Higher health spending per capita is generally associated with higher life expectancy at birth, although this positive relationship tends to level off for countries with the highest spending per capita (Figure 7.3). Japan, Korean and Spain stand out as having relatively high life expectancies while the Russian Federation and the United States have relatively low life expectancies, given their levels of health spending.

Definition and measurement

Life expectancy at birth measures how long, on average, people would live based on a given set of age-specific death rates. However, the actual age-specific death rates of any particular birth cohort cannot be known in advance. If age-specific death rates are falling over time (as has been the case over the past decades), actual life spans will be higher than life expectancy calculated with current death rates. The methodology used to calculate life expectancy can vary slightly between countries and could affect a country’s estimates by a fraction of a year.

Life expectancy at birth for the total population is calculated for all OECD countries using the unweighted average of life expectancy of men and women. To calculate life expectancies by education level, detailed data on deaths by sex, age and education level are needed. However, not all countries have information on education as part of their deaths data, reducing the number of countries presented in Figure 7.2.

For more details about health spending per capita, see indicator “Health spending”.

Further reading

OECD (2017), Health at a Glance 2017: OECD Indicators, OECD Publishing, Paris, http://dx.doi.org/10.1787/health_glance-2017-en.

OECD (2017), Preventing Ageing Unequally, OECD Publishing, Paris, https://doi.org/10.1787/9789264279087-en.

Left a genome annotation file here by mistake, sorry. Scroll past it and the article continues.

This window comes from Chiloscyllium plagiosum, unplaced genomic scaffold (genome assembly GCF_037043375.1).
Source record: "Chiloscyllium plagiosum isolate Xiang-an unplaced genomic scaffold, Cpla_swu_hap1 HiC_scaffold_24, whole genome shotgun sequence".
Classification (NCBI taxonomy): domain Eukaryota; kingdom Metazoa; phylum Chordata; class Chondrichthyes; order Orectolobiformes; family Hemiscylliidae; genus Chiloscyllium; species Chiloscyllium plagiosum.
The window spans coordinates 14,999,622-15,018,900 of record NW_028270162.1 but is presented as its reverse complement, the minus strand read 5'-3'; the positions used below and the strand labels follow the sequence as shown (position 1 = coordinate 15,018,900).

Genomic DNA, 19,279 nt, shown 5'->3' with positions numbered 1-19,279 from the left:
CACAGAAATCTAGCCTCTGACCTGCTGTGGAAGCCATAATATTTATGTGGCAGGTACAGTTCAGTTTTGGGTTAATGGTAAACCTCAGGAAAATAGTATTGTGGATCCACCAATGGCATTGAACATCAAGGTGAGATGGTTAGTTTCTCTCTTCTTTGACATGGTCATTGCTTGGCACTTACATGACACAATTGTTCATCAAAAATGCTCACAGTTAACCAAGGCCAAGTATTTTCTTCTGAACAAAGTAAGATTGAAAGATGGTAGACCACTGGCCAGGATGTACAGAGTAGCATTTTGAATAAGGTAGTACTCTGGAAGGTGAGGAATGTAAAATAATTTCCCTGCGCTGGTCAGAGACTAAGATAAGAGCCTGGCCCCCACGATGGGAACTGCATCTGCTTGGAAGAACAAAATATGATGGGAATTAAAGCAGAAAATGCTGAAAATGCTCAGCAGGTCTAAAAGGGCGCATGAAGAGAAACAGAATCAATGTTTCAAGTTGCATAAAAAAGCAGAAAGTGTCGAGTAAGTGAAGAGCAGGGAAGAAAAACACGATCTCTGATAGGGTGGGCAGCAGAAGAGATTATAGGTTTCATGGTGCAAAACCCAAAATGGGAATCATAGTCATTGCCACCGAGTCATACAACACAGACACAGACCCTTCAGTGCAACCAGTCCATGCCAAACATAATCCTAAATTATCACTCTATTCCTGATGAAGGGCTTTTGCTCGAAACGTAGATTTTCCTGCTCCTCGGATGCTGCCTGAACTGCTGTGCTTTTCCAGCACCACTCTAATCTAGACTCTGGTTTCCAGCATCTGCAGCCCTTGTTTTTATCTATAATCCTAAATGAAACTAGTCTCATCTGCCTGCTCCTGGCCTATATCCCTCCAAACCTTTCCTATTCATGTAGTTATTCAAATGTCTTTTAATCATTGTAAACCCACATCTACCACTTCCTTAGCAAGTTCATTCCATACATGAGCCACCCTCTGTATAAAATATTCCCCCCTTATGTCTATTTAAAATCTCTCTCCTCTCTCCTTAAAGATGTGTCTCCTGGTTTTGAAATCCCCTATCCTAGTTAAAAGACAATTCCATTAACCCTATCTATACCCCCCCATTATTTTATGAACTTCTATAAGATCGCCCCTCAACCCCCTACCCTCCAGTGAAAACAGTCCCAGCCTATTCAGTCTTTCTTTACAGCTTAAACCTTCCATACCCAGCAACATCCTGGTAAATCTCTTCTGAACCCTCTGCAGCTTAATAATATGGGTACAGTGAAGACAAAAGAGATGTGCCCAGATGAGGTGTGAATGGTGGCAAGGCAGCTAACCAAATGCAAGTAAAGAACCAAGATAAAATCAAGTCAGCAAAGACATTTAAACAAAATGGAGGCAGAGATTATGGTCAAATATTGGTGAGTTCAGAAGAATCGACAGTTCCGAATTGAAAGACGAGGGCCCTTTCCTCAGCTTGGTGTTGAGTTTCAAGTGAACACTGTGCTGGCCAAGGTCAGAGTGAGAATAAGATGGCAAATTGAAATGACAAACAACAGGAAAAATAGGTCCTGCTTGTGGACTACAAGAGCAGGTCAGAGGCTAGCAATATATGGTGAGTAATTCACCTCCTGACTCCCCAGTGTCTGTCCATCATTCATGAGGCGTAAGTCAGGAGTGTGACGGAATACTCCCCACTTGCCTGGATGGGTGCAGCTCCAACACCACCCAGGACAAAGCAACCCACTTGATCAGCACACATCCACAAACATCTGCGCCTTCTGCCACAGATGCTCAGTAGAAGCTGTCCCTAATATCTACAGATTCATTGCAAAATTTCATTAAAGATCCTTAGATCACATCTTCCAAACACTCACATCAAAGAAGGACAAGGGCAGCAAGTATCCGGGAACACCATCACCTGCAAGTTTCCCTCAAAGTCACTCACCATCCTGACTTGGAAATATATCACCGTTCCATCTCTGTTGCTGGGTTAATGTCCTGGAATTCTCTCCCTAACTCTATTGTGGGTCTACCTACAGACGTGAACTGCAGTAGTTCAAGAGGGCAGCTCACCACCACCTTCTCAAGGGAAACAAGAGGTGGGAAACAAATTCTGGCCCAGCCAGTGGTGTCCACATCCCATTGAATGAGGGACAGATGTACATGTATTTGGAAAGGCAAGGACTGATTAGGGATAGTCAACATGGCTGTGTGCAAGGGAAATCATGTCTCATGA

National Center for Health Statistics (2018), Mortality in the United States, 2017. NCHS Data Brief, No. 328, www.cdc.gov/nchs/data/databriefs/db328-h.pdf.

Public Health England (2018), A Review of Recent Trends in Mortality in England, www.gov.uk/government/publications/recent-trends-in-mortality-in-england-review-and-data-packs.

Figure notes

Figure 7.1 and Figure 7.3: 2016 data refer to 2015 for Canada, Chile, France, Brazil, China, Colombia, Costa Rica, India, Indonesia and South Africa; 1970 data refer to 1971 for Canada, Israel, Italy and Luxembourg; no data for 1970 for Latvia.

Figure 7.2: 2016 data refer to 2015 for Israel, Mexico and the Netherlands; 2012 for Austria and France; 2011 for Australia, Belgium, Latvia, United Kingdom and United States; and 2010 for Canada.

7.1. Life expectancy has increased over the past decades but the gender gap remains considerable
Life expectancy at birth, by gender, in years, 1970 and 2016 (or nearest years)
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Source: OECD Health Statistics 2018, https://doi.org/10.1787/health-data-en.

 StatLink http://dx.doi.org/10.1787/888933939294

7.2. Women and men with the highest level of education can expect to live four to seven years longer than people with the lowest level of education
Gap in life expectancy at age 30 between tertiary and below upper secondary education, by gender, 2016 (or nearest year)
picture

Source: Eurostat database complemented with OECD Statistics Directorate data and national data for Israel, Mexico and the Netherlands.

 StatLink http://dx.doi.org/10.1787/888933939313

7.3. Higher health spending is generally associated with higher life expectancy, although the relationship levels off as health spending goes up
Life expectancy at birth in years, and health spending per capita in USD PPP, 2016 (or nearest year)
picture

Source: OECD Health Statistics 2018, https://doi.org/10.1787/health-data-en.

 StatLink http://dx.doi.org/10.1787/888933939332